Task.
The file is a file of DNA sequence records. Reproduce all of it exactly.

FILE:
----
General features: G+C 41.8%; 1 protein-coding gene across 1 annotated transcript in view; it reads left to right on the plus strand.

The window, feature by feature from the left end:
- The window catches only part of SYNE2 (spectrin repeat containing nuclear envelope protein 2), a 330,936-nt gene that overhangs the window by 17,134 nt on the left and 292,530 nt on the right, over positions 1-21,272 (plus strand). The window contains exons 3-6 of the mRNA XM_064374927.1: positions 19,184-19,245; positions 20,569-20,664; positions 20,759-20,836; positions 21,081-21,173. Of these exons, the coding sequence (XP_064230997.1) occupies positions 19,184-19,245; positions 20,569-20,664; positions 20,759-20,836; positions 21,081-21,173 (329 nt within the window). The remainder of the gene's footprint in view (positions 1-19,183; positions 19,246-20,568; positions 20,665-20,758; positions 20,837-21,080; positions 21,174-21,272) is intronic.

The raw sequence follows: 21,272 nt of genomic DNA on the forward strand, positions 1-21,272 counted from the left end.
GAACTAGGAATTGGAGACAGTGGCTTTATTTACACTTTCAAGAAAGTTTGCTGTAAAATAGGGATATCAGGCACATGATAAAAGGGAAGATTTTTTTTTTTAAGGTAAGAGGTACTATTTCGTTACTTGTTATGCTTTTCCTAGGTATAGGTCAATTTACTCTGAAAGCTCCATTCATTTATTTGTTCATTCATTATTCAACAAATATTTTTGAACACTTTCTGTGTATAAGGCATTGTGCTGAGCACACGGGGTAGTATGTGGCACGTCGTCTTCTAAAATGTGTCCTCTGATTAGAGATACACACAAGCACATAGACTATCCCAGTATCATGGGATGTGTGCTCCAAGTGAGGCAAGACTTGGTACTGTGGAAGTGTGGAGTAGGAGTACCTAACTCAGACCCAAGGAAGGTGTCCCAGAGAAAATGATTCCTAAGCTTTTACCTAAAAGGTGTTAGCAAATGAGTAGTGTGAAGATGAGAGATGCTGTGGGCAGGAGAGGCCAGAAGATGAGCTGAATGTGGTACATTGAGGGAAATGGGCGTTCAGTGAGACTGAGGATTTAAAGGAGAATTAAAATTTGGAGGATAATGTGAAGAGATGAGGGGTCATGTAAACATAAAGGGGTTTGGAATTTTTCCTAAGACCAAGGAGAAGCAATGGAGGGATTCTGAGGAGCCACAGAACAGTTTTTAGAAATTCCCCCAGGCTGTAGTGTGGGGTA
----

General features: G+C 41.8%; 1 protein-coding gene across 1 annotated transcript in view; it reads left to right on the plus strand.

The window, feature by feature from the left end:
- The window catches only part of SYNE2 (spectrin repeat containing nuclear envelope protein 2), a 330,936-nt gene that overhangs the window by 17,134 nt on the left and 292,530 nt on the right, over positions 1-21,272 (plus strand). The window contains exons 3-6 of the mRNA XM_064374927.1: positions 19,184-19,245; positions 20,569-20,664; positions 20,759-20,836; positions 21,081-21,173. Of these exons, the coding sequence (XP_064230997.1) occupies positions 19,184-19,245; positions 20,569-20,664; positions 20,759-20,836; positions 21,081-21,173 (329 nt within the window). The remainder of the gene's footprint in view (positions 1-19,183; positions 19,246-20,568; positions 20,665-20,758; positions 20,837-21,080; positions 21,174-21,272) is intronic.

The raw sequence follows: 21,272 nt of genomic DNA on the forward strand, positions 1-21,272 counted from the left end.
GAACTAGGAATTGGAGACAGTGGCTTTATTTACACTTTCAAGAAAGTTTGCTGTAAAATAGGGATATCAGGCACATGATAAAAGGGAAGATTTTTTTTTTTAAGGTAAGAGGTACTATTTCGTTACTTGTTATGCTTTTCCTAGGTATAGGTCAATTTACTCTGAAAGCTCCATTCATTTATTTGTTCATTCATTATTCAACAAATATTTTTGAACACTTTCTGTGTATAAGGCATTGTGCTGAGCACACGGGGTAGTATGTGGCACGTCGTCTTCTAAAATGTGTCCTCTGATTAGAGATACACACAAGCACATAGACTATCCCAGTATCATGGGATGTGTGCTCCAAGTGAGGCAAGACTTGGTACTGTGGAAGTGTGGAGTAGGAGTACCTAACTCAGACCCAAGGAAGGTGTCCCAGAGAAAATGATTCCTAAGCTTTTACCTAAAAGGTGTTAGCAAATGAGTAGTGTGAAGATGAGAGATGCTGTGGGCAGGAGAGGCCAGAAGATGAGCTGAATGTGGTACATTGAGGGAAATGGGCGTTCAGTGAGACTGAGGATTTAAAGGAGAATTAAAATTTGGAGGATAATGTGAAGAGATGAGGGGTCATGTAAACATAAAGGGGTTTGGAATTTTTCCTAAGACCAAGGAGAAGCAATGGAGGGATTCTGAGGAGCCACAGAACAGTTTTTAGAAATTCCCCCAGGCTGTAGTGTGGGGTA